By: Natasha Archary
The birth of Afro-Cuban jazz can be traced to trumpeter Mario Bauza. Buaza introduced Dizzy Gillespie to the Cuban percussionist Chano Pozo in 1947-1948. In the late 40’s Stan Kenton integrated Latin rhythms to his music and Afro-Cuban jazz caught on as one of the most popular jazz styles.
John Birks Gillespie, aka Dizzy Gillespie, is considered one of the most influential jazz figures. Collaborations with Charlie Parker brought about the birth of the genre Bebop which would go on to become the foundation of jazz.
Gillespie’s career kickstarted in the mid 1930s by working in prominent swing bands with Benny Carter & Charlie Barnet. Some of the most popular from Dizzy Gillespie includes “Oop Bop Sh’ Bam”, “Groovin’ High”, “Salt Peanuts” & “A Night in Tunisia”.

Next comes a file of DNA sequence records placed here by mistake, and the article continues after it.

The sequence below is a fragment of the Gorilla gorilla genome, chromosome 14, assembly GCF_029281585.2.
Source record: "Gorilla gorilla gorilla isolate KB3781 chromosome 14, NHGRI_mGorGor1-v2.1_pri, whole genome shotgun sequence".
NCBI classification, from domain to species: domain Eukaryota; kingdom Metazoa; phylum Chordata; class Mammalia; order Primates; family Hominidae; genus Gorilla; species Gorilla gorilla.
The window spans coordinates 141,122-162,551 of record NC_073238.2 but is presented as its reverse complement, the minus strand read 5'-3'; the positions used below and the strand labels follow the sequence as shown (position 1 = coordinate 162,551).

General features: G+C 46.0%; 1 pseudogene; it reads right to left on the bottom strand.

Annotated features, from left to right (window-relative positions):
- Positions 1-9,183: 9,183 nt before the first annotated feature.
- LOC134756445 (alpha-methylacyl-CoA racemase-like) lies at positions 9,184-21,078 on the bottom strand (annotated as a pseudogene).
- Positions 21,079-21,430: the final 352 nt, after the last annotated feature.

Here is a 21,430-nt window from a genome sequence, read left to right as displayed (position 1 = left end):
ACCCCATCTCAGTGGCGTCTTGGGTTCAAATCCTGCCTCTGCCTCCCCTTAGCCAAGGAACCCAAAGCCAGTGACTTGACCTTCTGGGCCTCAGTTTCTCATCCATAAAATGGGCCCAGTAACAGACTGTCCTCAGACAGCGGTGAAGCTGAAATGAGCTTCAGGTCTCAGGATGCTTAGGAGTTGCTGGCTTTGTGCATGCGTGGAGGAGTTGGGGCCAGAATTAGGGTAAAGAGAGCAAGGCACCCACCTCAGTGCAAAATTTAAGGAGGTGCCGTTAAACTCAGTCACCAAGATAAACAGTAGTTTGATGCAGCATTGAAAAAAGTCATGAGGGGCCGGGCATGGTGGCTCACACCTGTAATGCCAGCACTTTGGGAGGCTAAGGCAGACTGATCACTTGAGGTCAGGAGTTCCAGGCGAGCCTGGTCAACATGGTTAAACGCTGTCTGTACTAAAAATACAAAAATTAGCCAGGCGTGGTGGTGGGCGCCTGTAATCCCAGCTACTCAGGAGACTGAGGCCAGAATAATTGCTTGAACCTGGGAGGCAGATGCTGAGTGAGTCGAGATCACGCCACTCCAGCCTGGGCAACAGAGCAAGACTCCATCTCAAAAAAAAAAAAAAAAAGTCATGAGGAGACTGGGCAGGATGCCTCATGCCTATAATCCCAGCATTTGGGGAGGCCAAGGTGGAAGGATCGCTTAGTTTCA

His love for his craft and passion for teaching meant he wrote down all his musical innovations and was eager to explain them to the next generation, thereby ensuring that Bebop would become the foundation of jazz. With a career that spanned more than 50 years, it was a well deserved tribute in 1989 when he received a Lifetime Award at the National Association of Recording Arts & Sciences Grammy Awards Ceremonies.
Some of Dizzy’s best songs include:
Behind the moonbeam
Shim Sham Shimmy on the St. Louis Blues